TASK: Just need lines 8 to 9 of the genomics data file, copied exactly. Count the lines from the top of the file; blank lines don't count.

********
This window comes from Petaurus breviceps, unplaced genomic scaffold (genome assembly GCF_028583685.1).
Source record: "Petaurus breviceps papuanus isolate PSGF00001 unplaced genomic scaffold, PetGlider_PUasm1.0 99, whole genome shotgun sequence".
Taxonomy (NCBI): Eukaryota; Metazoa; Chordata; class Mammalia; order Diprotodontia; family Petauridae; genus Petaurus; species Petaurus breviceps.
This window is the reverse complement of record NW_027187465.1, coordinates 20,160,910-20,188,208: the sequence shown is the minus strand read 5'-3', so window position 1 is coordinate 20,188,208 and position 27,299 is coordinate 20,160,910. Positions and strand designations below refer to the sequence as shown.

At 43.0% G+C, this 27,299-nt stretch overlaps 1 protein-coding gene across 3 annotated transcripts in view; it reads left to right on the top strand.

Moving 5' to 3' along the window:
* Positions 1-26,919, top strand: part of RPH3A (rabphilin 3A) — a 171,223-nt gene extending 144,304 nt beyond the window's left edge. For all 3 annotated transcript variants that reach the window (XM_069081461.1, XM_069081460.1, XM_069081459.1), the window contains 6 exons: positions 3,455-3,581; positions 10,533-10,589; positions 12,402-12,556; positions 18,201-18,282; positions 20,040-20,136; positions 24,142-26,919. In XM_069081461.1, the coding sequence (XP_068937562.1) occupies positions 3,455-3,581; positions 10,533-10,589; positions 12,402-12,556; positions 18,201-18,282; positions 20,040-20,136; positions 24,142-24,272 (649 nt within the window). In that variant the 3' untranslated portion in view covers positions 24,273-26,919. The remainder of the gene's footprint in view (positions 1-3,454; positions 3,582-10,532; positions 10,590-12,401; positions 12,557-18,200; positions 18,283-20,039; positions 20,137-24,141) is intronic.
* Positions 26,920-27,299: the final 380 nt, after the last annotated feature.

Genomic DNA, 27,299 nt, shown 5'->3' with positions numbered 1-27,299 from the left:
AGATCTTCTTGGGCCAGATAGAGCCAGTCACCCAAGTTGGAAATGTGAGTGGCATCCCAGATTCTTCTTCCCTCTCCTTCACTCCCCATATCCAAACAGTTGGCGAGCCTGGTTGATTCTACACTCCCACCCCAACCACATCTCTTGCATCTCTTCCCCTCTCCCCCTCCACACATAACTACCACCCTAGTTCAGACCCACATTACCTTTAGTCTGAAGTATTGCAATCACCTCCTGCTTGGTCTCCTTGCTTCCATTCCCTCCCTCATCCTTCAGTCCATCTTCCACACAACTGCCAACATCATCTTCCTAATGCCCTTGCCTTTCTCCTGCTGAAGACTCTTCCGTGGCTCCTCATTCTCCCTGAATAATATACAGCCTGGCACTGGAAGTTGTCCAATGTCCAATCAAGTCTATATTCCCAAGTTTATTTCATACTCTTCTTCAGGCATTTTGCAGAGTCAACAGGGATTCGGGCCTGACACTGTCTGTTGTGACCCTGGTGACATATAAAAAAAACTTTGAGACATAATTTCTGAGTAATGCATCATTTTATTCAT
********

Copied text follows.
* Positions 26,920-27,299: the final 380 nt, after the last annotated feature.

Genomic DNA, 27,299 nt, shown 5'->3' with positions numbered 1-27,299 from the left: